by Sergei Sazhin
In an article by Vladimir Zelinskii "Pastors and their flock" (Religion in Communist Lands, 1989, v. 17(4), pp. 343-8) many aspects of the life of the Orthodox Church in the USSR were bitterly criticized. He claims that Orthodox services attract mainly babushki (elderly ladies), while most of the young people remain outside the Church. He is convinced that large parts of the liturgy need to be changed so that it can be made more acceptable to the younger generation who, in his opinion, are normally more interested in 'educational' elements of Christianity than in Solemn Liturgies and Akathists. Similar criticisms of the Orthodox Church can be found in many other articles, letters and interviews. It is often claimed that the Orthodox Church underestimates the role of women, is obedient to any authority---even a communist one---by its very nature, etc. etc.. I do not want to idealize Orthodox church life and I agree with many of the criticisms. However, the problem of the Orthodox Church in the Soviet Union lies not in its teaching and not in its ancient Liturgy, but in the specific conditions in which it has had to work since the coup d'etat of 1917. In what follows I hope to explain what I mean, briefly commenting on some typical criticisms of the Orthodox Church in the USSR.
"The Orthodox Liturgy is too archaic and boring to attract young people".
It is true that the Orthodox Church has, as a rule, never attracted young people, or anybody else, by earthly methods, e.g. modem music or interesting lectures. The Orthodox Church never forgets that it is a temple of God, not a social club or a popular Sunday school. Surely this is a strong point, not a weakness. The word of God should be brought to people in their own language. It is important, however, to distinguish between the Church proper, where we come to worship God, and Christian clubs and societies where we can, for example, discuss Christianity on an intellectual level or seek to apply it to our social life in various ways. In the ideal situation, liturgical and social life should complement each other, with liturgical life being always at the center. This is clearly understood by most young Orthodox believers in the USSR. Very often their Christian social life has had to be transferred from the church buildings into private dwellings because of the specific conditions prevailing in the USSR. But the same young people almost never undervalue the Liturgy. Moreover, the Divine Liturgy has always been one of the most common themes of the underground Christian seminars, and I do not remember the question of its possible reform ever being discussed.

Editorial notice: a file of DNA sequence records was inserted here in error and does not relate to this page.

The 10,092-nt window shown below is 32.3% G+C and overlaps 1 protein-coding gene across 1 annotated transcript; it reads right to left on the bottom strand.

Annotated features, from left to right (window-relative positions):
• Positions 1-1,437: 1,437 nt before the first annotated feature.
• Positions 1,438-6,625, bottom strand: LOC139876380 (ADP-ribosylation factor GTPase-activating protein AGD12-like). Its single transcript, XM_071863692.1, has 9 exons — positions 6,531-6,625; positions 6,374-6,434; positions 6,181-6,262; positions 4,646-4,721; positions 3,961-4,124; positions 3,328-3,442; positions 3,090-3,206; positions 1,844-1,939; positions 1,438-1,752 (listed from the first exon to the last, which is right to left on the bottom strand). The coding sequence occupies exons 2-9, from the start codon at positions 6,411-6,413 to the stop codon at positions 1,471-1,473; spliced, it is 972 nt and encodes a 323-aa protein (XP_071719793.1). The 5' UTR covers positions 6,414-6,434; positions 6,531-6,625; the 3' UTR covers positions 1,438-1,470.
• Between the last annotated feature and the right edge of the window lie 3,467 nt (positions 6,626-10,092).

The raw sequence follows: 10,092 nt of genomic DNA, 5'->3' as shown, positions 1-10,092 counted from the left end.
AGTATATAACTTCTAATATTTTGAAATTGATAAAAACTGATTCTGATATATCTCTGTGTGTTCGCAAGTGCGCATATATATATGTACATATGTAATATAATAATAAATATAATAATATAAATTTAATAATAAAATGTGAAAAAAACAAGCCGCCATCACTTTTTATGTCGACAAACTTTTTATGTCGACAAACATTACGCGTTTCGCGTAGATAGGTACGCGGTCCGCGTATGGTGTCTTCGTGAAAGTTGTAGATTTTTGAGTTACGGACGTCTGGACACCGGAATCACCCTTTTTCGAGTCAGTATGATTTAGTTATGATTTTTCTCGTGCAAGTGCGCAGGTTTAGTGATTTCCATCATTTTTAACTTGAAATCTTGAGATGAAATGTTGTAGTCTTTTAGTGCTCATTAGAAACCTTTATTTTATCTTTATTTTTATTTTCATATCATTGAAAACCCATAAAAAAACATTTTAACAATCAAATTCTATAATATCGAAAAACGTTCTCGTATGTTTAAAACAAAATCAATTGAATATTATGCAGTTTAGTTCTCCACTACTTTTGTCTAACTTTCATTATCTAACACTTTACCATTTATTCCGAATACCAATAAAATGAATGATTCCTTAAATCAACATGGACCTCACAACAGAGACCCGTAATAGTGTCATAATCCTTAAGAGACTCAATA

"Orthodox prayers are too formal and hinder
personal contact with God"
It is true that prayer is primarily our live conversation with God and it should be pronounced by our heart rather than by our tongue. However, like our body, our spirit needs food, and one of the ways of receiving this food is to use prayers written by the saints and teachers of the Church. These prayers help us at a subconscious level to direct our spirit to our Lord. They do not contradict, but rather complement, our internal personal prayer.
"The Orthodox Church endorses extreme Russian
nationalism and anti-Semitism."
It is true that some members of the organization "Pamyats" and similar anti-Semitic organizations are Orthodox. However, it is important to distinguish between their attitude to the Orthodox Church as the Church of God and their attitude to it as a convenient rallying point for extreme Russian nationalism. One of the leaders of "Pamyats", Vasiliev, confessed in one of his talks that he doubted whether God exists, but he still supported the Orthodox Church for practical purposes. In fact, the extreme right wing of "Pamyats", the Emel'anontzy, consider Christianity to be a Judeo-masonic heresy! On the other hand many Jews are active members of the Orthodox Church in the USSR (e.g. the Rev. Alexander Men, Zoya Krakhmalnikova).
The Orthodox Church underestimates the role of women.
I doubt if one could find a single Orthodox woman who would endorse the idea of female priests in the Orthodox Church. However, this is by no means to underestimate the important role played by women in the Church. The Mother of God is the most venerable human being; women were the first to meet our risen Lord; Russian women, Orthodox saints like St. Olga and St. Xenia are well known and highly respected. During the persecutions of Christianity in the USSR, babushki risked their lives hiding precious icons from the Bolsheviks, and sometimes hiding even persecuted priests. Their work is remembered on earth and, most importantly, rewarded in Heaven.
"The Orthodox Church is obedient to all authorities
including anti-Christian ones."
Often I have come across the opinion that the current state of the Orthodox Church in the USSR has its roots in the Byzantine tradition of "symphony" (consonance). However, it is a gross oversimplification lo consider "symphony" as submission of the Church to the will of emperors. The aim of "symphony" was to complement the civic power of emperors with the spiritual power of the Church and vice versa. So the Church was in principle submissive to emperors just as emperors were submissive to the Church, although in practice this ideal consonance was often disrupted in Byzantium and later also in Russia.
The main difference between Byzantine emperors and Soviet rulers is that the former were Christian (at least nominally) while the latter were supposed to be anti-Christian. From this point of view it is senseless to speak of any 'symphony' in the Soviet Union, even in the epoch of perestroika. This has been best of all illustrated by the well known persecution of Orthodox Christians. Individual Christians and even leaders of the Church may apparently be obedient to anti-Christian authorities, but the Orthodox Church is ultimately obedient only to Christ.